The basic principle, the branch-and-bound method, is common to most of these approaches The search region is recursively split into smaller pieces For each of these pieces the algorithm tries to prove that it does not contain the global optimum (bound step), if it succeeds, the piece is discarded, and if not the piece is broken into even smaller pieces (branch step) Once all pieces have either been discarded or have reached a very small size, the algorithm finishes.
The main difference in the approaches to global optimization taken by the different research teams lies in the bounding step Depending on their tradition they use different methods for analyzing subproblems during the branch-and-bound scheme.
Methods based on Interval Analysis compute bounds on objective function and constraints using interval arithmetic and mean value forms with interval derivatives or slopes Areas around local optima are handled by interval Newton methods like the Krawczyk iteration.
If the objective function is constant (or equivalently missing), the global optimization problem becomes a constraint satisfaction problem For those problems a tradition exists, that comes from constraint logic programming In the logic programming languages Prolog V and ECLiPSe, discrete constraint satisfaction problems are formulated They are considered solved if one feasible point has been found The solution algorithms use special combinations of backtracking and constraint propagation for tracking down the solution Combining these techniques with intervals leads to the generalized form of constraint propagation used for attacking continuous constraint satisfaction problems Every global optimization problem can be reduced to a sequence of constraint satisfaction problems, so constraint propagation is a relevant technique for solving those problems, too.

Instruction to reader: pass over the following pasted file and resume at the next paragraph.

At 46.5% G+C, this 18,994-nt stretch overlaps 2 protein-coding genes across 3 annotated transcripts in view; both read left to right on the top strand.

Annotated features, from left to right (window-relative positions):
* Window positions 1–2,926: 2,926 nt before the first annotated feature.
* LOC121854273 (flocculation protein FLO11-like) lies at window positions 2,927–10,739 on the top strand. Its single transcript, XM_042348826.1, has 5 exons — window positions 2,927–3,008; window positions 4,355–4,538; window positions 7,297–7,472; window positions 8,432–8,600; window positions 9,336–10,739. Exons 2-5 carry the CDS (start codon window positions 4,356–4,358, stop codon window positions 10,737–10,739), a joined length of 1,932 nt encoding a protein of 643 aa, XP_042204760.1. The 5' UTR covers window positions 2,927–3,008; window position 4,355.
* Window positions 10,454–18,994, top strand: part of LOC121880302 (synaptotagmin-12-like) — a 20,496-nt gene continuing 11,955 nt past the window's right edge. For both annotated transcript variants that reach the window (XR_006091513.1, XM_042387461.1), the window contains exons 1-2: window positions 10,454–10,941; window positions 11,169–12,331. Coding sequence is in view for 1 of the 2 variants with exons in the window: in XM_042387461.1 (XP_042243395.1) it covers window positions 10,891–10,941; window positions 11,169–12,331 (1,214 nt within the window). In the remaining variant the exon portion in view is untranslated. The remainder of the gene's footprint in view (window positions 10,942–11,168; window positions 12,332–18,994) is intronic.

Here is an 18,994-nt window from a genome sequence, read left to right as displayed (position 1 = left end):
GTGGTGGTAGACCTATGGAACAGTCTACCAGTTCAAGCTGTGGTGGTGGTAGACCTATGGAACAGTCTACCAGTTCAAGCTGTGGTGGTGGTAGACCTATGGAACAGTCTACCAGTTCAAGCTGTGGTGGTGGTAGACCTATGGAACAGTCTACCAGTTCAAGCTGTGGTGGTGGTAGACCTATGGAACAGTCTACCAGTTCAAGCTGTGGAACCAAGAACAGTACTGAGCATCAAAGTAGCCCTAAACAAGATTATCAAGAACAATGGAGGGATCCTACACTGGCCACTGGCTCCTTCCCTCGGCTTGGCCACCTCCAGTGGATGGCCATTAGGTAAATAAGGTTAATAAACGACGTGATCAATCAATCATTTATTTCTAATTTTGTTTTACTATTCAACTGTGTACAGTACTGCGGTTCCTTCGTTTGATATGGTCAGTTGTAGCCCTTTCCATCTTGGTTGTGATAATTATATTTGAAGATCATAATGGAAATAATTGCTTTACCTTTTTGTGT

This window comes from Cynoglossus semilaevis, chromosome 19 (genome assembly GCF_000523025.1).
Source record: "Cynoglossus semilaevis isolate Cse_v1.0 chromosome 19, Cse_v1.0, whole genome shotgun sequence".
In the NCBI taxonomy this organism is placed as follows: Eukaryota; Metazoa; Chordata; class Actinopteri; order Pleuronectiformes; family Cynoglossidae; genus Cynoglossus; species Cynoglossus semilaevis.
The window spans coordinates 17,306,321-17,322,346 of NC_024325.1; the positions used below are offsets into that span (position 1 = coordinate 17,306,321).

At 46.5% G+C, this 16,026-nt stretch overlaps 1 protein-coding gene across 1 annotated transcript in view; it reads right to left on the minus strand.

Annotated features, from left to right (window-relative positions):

Very successful for solving global optimization problems are relaxation techniques In this approach the complicated nonlinear problems are replaced by linear or convex relaxations, which can easily be solved by standard software Since they are relaxations, their solutions provide lower bounds on the possible values of the objective function for a given subproblem If this lower bound is higher than the function value of the best point found so far, the subproblem can be discarded.